After-tax losses at the Federal National Mortgage Association will result in a request for funding from the Department of the Treasury. Single-family refinance volume sank last year.
During the 12 months that concluded on Dec. 31, 2017, pre-tax income was $18.4 billion, according to Fannie Mae’s fourth-quarter earnings report.
There was hardly any difference in the Washington-based company’s earnings when compared to $18.3 billion in pre-tax income for the prior annual period.
But after income taxes, Fannie experienced a $6.5 billion loss during just the fourth quarter of last year. The loss was fueled by
a $9.9 billion provision for federal income taxes from the re-measurement of deferred tax assets resulting from the passage of the Tax Cuts and Jobs Act.
The report said that Fannie provided $570 billion in liquidity to the mortgage market last year, not as much as the $637 billion previously reported for 2016.
As a result of its activities, liquidity was provided for around 2.970 million housing units during all of 2017, fewer than 3.247 million the preceding year.
Roughly $500 billion of last year’s liquidity went to finance 2.200 million single-family transactions. Single-family volume fell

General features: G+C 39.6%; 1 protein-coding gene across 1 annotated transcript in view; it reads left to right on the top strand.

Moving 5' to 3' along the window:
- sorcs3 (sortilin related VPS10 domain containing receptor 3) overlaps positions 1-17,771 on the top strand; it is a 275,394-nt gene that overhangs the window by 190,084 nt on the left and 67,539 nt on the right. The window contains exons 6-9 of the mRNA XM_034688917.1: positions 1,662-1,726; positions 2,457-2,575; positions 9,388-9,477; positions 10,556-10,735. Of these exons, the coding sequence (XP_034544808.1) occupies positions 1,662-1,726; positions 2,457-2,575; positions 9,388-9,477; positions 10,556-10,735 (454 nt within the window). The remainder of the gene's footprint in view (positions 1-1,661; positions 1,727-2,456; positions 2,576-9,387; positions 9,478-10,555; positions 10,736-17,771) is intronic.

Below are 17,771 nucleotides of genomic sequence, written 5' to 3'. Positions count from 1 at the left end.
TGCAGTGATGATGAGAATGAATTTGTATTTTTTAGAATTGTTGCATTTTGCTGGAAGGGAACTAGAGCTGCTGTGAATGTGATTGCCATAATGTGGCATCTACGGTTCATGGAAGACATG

from 2.523 million in 2016. The 1.200 million single-family purchase transactions in 2017 were up from 1.122 million the prior year, but the 1.000 million refinances sank from 1.401 million during 2016.
The government-controlled enterprise said it “was the largest issuer of single-family mortgage-related securities in the secondary market in the fourth quarter and full year of 2017. The company’s estimated market share of new single-family mortgage-related securities issuances was 39 percent for full-year 2017 and 37 percent for the fourth quarter of 2017.”
Multifamily financing provided by Fannie during 2017 exceeded $67 billion for 770,000 multifamily units — record annual volume for its Delegated Underwriting and Servicing program.
Following the Federal Housing Finance Agency’s December 2017 agreement with the Treasury — which allows Fannie’s minimum capital reserve to be raised to $3.0 billion and cuts the fourth-quarter 2017 dividend by $2.4 billion — a request will be sent to the Treasury to cover a $3.7 billion net-worth deficit.
Since it was first forced into conservancy in 2008, Fannie has received $119.8 billion from the Treasury and paid out $166.4 billion in dividends.